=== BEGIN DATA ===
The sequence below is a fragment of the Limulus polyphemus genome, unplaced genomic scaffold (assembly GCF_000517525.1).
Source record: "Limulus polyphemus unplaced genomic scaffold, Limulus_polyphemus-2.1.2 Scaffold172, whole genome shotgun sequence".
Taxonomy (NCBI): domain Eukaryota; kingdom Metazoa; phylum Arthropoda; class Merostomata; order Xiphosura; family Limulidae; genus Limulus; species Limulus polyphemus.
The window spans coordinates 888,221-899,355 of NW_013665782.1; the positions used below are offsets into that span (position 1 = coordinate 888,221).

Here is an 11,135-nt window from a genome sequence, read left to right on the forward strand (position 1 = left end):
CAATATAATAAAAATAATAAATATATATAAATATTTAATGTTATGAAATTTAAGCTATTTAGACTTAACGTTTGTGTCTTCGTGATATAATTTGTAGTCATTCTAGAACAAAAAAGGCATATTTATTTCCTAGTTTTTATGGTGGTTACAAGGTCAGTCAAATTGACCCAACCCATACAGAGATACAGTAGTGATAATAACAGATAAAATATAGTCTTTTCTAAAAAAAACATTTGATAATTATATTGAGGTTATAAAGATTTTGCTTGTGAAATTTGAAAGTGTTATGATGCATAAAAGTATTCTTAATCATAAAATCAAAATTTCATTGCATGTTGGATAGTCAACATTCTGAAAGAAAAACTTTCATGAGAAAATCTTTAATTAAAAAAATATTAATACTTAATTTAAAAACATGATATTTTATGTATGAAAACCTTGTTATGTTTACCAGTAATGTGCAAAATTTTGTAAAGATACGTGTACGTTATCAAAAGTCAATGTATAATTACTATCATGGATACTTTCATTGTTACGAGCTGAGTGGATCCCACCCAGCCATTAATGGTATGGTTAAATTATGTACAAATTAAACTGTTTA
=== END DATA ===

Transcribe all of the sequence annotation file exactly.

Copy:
The sequence below is a fragment of the Limulus polyphemus genome, unplaced genomic scaffold (assembly GCF_000517525.1).
Source record: "Limulus polyphemus unplaced genomic scaffold, Limulus_polyphemus-2.1.2 Scaffold172, whole genome shotgun sequence".
Taxonomy (NCBI): domain Eukaryota; kingdom Metazoa; phylum Arthropoda; class Merostomata; order Xiphosura; family Limulidae; genus Limulus; species Limulus polyphemus.
The window spans coordinates 888,221-899,355 of NW_013665782.1; the positions used below are offsets into that span (position 1 = coordinate 888,221).

Here is an 11,135-nt window from a genome sequence, read left to right on the forward strand (position 1 = left end):
CAATATAATAAAAATAATAAATATATATAAATATTTAATGTTATGAAATTTAAGCTATTTAGACTTAACGTTTGTGTCTTCGTGATATAATTTGTAGTCATTCTAGAACAAAAAAGGCATATTTATTTCCTAGTTTTTATGGTGGTTACAAGGTCAGTCAAATTGACCCAACCCATACAGAGATACAGTAGTGATAATAACAGATAAAATATAGTCTTTTCTAAAAAAAACATTTGATAATTATATTGAGGTTATAAAGATTTTGCTTGTGAAATTTGAAAGTGTTATGATGCATAAAAGTATTCTTAATCATAAAATCAAAATTTCATTGCATGTTGGATAGTCAACATTCTGAAAGAAAAACTTTCATGAGAAAATCTTTAATTAAAAAAATATTAATACTTAATTTAAAAACATGATATTTTATGTATGAAAACCTTGTTATGTTTACCAGTAATGTGCAAAATTTTGTAAAGATACGTGTACGTTATCAAAAGTCAATGTATAATTACTATCATGGATACTTTCATTGTTACGAGCTGAGTGGATCCCACCCAGCCATTAATGGTATGGTTAAATTATGTACAAATTAAACTGTTTA